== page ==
You should want to be a religious!

September 2, 2012

Thomas Merton in the fields near the Abbey of Gethsemani –

When thinking about religious vocations a memorable exchange between Thomas Merton and his good friend Robert Lax following Merton’s reception into the Catholic Church comes to mind:

I forgot what we were arguing about, but in the end Lax suddenly turned around and asked me the question:
       “What do you want to be, anyways?”
      I could not say, “I want to be Thomas Merton the well-known writer of all those book reviews in the back pages of the Times Book Review,” or “Thomas merton the assistant instructor of Freshman-English at the New Life Social Institute for Progress and Culture,” so I put the thing on the spiritual plane, where I knew it belonged and said:
      “I don’t know; I guess what I want is to be a good Catholic?”
      “What do you mean, you want to be a good Catholic?”
      The explanation I gave was lame enough, and expressed my confusion, and betrayed how little I had really thought about it all.
      Lax did not accept it.
      “What you should say” — he told me — “what you should say is that you want to be a saint.” (The Seven Storey Mountain, 260)

Merton was immediately taken aback by this suggestion, but the more he thought about it the more he understood its correctness: there are only two ends for the human being and the alternative to sainthood is not at all desirable.  So he sought to be more than merely “a good Catholic;” he sought to be a saint.

In a book Religious Vocation: An Unnecessary Mystery, the author makes a similar claim concerning the religious life.  Too many young men (and women) think that the religious life is something for the select few: those with a special calling, those who have “heard a voice from heaven” or some other spectacular Damascus Road experience.  He spends most of the book dispelling this myth of the extraordinary nature of the call to religious life: just as all are called to sainthood in the Church, so all are called to live a religious life in fulfillment of the double command to love God and love neighbor.  He simply points out that the religious state is “an established state in which one can achieve, more safely and securely, the common Christian goal of perfection in charity.”  And since all are called to live a life of love, it is the religious vocation which should in some way be the “normal” response to God’s love, not an exceptional calling or vocation.  He thus defines religious vocation as: “a divine invitation, extended to all by Jesus Christ, to the practice of the evangelical counsels in the religious state, to which a capable subject, under the impetus of grace, responds through generous devotion.”  Just as Merton was forced to see that sainthood was not an exceptional goal for all Catholics, so too should the religious state be seen as far from exceptional in the way of living out the Gospel.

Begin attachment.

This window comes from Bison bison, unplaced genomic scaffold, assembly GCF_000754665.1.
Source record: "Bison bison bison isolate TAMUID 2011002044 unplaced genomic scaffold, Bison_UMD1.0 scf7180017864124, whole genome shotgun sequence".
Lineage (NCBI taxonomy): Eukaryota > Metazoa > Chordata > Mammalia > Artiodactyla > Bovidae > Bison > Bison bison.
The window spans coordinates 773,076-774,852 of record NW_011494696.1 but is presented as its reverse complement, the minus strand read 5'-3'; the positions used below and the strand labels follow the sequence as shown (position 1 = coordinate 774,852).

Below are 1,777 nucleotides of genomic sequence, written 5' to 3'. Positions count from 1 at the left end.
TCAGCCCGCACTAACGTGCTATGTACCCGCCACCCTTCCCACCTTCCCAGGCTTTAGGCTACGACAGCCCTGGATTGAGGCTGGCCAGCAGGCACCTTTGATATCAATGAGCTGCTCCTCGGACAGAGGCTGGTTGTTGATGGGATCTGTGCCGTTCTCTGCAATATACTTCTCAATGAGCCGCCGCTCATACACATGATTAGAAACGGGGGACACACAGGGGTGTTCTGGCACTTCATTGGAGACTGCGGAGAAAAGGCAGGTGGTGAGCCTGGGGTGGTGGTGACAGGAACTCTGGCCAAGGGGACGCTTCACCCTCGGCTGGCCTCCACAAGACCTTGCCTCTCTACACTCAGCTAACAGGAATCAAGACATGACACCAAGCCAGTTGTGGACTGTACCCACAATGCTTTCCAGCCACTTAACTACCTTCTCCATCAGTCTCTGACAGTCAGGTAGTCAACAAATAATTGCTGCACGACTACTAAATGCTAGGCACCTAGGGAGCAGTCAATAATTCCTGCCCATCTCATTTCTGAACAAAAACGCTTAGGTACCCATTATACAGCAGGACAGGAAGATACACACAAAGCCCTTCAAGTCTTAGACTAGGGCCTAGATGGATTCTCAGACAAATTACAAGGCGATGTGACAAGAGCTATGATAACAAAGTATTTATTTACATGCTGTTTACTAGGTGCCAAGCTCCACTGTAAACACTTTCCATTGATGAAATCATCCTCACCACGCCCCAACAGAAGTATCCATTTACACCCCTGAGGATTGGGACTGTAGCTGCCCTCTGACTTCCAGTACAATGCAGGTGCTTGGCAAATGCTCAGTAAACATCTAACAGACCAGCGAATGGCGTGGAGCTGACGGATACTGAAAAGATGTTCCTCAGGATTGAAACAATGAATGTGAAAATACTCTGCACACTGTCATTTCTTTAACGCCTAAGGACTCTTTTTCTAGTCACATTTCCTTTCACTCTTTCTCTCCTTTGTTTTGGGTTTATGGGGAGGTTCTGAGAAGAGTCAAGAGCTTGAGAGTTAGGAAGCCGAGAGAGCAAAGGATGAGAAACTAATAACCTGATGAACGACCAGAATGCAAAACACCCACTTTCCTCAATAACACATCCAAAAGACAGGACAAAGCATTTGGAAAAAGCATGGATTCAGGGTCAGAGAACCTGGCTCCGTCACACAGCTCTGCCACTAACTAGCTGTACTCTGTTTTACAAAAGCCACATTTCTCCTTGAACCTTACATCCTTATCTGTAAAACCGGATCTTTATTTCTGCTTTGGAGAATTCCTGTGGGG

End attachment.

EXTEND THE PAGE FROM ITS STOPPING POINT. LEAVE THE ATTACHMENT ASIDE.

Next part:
Now, it is true that while all Catholics are called to be saints, not all are called to live as a vowed religious; but what is important in the analogy is to realize that if all are called to perfection in charity and if the religious life is a more secure and sure way of achieving perfection, everyone in principle should consider the possibility and even seriously pursue it.  And this means that the “call” to a religious vocation should come into a person’s life in no different way than the call to sainthood occurred to Merton: a simple question from a friend may suffice.

The religious vocation may be an “unnecessary mystery,” but only in the sense that it is a purely gratuitous offer of God to live a life of perfection leading to union with the ultimate Mystery, the Triune God.

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